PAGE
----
September 23, 2012 21:02
At number 32 of the magazine "Mysteries of the twentieth century" this year we told you about the most amazing five metros of the world and promised continued — the mystical mysteries of the metro. This article focuses on anomalous phenomena, occurring regularly in the London Underground — the oldest on the planet.
Victims of the "black death"
London Underground began to build in 1860, and three years later opened the first line, consisting of seven platforms. Now the capital of the UK underground has two hundred seventy stations, but about forty of them are completely abandoned. Of course, these "ghost station" like a magnet attract diggers and adventurers who, in turn, are the creators of myths and horror stories that tell about the mysterious inhabitants of the dark underground tunnels and covered with years of dust platforms.
The most famous heroes of the first branches of the London Underground — the souls of the dead and deprived people of their graves. Where are they from? Very simple. First subway built open way: digs deep and wide ditch in the right direction.
Usually dug directly on the roadway, but if you come across on the way home, they had to be demolished. Trench walls strengthened, were built on top of the arch was made flooring, then all covered with earth, lays stone blocks, and the street you first opened it. True, it had already passed under shallow (up to five meters), but the long and fairly wide tunnel is quite sufficient for the passage of trains. Now, there is a legend that when laying the first subway builders repeatedly stumbled on graves — hundreds of human bodies were clearly once piled haphazardly in large pits and covered with lime. Of course, working on such findings were not amused, especially after the government hesitated, officially reported that the burial — the medieval plague victims.
No one wanted to mess with the reburial of "plague" of the remains, but because building owners had to pay a lot of money just for the fact that the bones were simply removed from the road. Let's try to count: "Black Death" in the years 1348-1349 destroyed two-thirds of the population of London and the surrounding villages, which, at a conservative estimate was about 60,000 people. In 1666 the plague to get hold of another 70,000 casualties. Now, assuming that the builders found only a small part of, say, one percent of the tombs, in any case, we have a portfolio of over a thousand ghosts, let disgruntled deprivation common, but still grave. Now these same ghosts have every right to live in underground caves, once the final resting place of their destroyed.
The second, more modest in size is made up of a group of ghosts residents subway — former homeless people, criminals and other persons with a questionable past who chose his underground home as soon as he opened the first station. There, under the platforms, they lived and worked their dirty work, and died there, and they continue to scare passengers phantoms, appearing suddenly out of a dark corner, requiring the habit money or your life, and scornfully rejecting credit cards.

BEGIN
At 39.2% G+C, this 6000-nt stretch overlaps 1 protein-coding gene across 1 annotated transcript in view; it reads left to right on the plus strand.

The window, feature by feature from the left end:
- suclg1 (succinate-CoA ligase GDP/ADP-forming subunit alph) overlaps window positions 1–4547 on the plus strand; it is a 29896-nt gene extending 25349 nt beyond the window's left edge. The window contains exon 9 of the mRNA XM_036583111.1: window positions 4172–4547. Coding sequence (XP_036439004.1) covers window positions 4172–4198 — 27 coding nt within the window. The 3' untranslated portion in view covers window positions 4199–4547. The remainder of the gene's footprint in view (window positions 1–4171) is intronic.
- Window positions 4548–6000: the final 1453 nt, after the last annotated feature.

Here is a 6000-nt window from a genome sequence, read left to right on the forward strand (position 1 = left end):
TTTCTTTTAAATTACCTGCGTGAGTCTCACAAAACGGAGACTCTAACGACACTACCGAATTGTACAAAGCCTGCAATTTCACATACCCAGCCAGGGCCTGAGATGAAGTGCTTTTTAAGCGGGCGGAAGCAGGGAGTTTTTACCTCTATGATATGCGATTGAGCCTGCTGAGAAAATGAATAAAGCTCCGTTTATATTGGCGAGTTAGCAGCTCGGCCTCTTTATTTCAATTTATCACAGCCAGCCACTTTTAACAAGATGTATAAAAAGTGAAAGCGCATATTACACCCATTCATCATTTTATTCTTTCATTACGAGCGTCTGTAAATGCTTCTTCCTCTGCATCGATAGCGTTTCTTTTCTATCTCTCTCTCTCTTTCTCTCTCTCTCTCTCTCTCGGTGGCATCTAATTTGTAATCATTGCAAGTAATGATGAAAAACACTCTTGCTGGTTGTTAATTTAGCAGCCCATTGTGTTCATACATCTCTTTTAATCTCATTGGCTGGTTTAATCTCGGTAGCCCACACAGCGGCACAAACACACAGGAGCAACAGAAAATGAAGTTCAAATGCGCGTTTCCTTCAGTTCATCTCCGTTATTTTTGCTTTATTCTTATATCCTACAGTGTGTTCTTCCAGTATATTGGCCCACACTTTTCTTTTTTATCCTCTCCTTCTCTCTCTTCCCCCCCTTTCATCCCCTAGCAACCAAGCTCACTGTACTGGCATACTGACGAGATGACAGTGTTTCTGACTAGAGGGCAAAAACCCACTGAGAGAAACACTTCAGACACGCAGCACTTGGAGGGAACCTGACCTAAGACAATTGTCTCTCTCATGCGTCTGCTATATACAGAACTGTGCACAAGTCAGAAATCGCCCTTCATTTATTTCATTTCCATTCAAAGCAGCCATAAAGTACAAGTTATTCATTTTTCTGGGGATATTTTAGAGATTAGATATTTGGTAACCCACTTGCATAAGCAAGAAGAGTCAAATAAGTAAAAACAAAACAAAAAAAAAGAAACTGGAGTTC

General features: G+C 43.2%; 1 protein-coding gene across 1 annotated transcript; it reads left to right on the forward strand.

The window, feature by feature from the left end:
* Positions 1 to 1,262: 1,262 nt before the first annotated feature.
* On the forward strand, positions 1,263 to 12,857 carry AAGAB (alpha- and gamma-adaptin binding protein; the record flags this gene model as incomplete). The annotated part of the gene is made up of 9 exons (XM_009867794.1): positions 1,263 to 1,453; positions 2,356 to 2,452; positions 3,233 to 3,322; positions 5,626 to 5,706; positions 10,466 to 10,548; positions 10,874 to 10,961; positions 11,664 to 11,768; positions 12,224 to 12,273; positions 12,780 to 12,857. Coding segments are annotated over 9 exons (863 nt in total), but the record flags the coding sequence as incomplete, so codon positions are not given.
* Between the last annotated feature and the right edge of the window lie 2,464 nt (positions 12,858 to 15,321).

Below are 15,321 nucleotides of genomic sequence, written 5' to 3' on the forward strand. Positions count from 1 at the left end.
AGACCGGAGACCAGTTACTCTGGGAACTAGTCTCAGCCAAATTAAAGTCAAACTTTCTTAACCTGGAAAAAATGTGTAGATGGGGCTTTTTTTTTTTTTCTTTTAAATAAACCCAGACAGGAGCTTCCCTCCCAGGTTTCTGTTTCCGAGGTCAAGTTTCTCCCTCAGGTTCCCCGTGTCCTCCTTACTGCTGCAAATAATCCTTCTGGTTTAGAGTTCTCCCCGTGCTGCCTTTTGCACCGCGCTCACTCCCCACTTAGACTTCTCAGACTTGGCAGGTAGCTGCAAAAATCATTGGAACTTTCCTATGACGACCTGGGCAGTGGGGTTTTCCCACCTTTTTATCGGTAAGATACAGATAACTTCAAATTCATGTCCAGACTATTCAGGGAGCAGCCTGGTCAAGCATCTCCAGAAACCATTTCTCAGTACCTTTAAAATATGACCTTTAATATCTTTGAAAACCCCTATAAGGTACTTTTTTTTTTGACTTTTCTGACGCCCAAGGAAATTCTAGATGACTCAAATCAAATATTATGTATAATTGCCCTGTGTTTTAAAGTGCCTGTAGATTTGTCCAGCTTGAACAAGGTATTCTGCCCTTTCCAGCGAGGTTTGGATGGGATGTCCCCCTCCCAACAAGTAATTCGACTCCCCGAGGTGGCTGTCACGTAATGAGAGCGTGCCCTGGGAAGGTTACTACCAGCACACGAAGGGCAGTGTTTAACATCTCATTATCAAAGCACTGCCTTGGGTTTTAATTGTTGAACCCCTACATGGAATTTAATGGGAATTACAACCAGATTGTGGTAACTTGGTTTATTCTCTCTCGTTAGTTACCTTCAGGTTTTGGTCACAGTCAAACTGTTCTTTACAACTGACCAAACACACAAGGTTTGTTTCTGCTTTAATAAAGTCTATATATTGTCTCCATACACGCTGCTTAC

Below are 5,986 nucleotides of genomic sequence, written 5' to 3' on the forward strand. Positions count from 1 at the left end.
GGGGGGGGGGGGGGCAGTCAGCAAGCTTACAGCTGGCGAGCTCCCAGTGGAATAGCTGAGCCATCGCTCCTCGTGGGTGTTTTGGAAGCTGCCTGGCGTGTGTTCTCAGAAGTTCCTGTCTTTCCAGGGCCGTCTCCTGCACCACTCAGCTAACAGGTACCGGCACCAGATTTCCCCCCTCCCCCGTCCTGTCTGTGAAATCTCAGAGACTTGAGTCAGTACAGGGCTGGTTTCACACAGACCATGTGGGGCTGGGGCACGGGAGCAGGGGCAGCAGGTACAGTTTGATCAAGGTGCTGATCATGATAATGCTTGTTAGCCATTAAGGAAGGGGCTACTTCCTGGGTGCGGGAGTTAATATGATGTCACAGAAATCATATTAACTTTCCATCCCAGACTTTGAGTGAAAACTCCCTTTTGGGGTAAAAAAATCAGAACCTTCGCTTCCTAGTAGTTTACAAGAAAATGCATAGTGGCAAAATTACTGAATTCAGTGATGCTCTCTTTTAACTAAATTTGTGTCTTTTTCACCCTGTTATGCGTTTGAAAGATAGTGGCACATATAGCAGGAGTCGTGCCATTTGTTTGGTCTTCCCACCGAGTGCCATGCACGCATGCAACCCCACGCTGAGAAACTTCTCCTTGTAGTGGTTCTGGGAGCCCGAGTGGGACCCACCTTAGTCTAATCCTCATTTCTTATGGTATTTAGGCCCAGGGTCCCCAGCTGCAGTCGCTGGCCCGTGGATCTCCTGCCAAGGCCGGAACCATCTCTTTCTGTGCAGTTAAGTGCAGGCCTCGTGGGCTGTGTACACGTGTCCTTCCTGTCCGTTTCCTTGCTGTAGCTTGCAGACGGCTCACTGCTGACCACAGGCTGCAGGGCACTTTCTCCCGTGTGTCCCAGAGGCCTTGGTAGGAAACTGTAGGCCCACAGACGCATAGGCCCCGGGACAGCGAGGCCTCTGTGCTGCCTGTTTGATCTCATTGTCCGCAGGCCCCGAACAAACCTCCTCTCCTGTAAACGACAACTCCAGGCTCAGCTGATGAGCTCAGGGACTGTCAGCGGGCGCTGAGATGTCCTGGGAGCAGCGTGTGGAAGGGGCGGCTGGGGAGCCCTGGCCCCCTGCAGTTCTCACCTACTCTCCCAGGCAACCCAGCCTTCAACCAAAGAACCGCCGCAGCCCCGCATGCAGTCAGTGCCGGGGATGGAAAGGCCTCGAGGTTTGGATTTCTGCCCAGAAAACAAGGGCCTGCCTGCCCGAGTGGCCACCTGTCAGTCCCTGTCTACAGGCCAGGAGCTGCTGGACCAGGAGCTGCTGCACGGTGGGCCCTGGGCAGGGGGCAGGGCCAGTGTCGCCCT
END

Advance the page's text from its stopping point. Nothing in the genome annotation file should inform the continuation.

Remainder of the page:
Gifted imagination Londoners say these ghosts eat spiders and rats, but with a special varnish hunting stray tourists in the subway.
Elite world of ghosts
Of course, in addition to the faceless "plague" of ghosts and underground pals last century, many of the old London Underground live their own ghosts, then the individual, full of history and it is a sweet temper.
These ghosts are the pride of the British "underground" subway workers cherish them and regularly drive to the stations of tourists to show off phenomenon. For example, staff opened in 1907 and closed in 1994, the platform "Eldvich" happy to tell you about a certain actress who once competed in the local theater, which, incidentally, was located right on the station, which is interesting in its own way . This actress, or disappointed in his own talent, or a little kooky from the regular passing of trains, after a not very successful, judging from the results, performance, decided to play the role of Anna Karenina and was on rails.
Now her ghost is haunting nights at the station "Eldvich", sometimes looking at the adjacent platform. True, does not manifest itself except footprints in areas where rare mop looks cleaner.
But in a closed station in 1933 "British Museum" brazenly walks a real ancient Egyptian. That is, of course, his ghost.
What wind guests from the great pyramids skidded in Albion, and even in the subway — no one knows. But an Egyptian Londoners firmly believe. Even before the war, one London newspaper offered a reward to anyone who is not afraid of the ghost, and dare to spend the night at the station. But brave at that time was not, or did not seem appropriate reward to risk. In any case, the newspaper remained "in their", and soon after the war began, and hundreds of people have spent the night at a subway station, not thinking about some sort of ghost.
Since the subway — it is primarily the railroad, in this article, it is impossible not to mention the Ghost Train. Many of those who regularly rides the station "South Kensington", they say that in the tunnel sometimes comes across the same train that most mysteriously disappeared in 1982. The train had no passengers and was walking to the depot. But, having slipped "South Kensington", he seemed to dissolve.
He did not appear in the depot, and at other stations. The train driver and no one else has ever seen.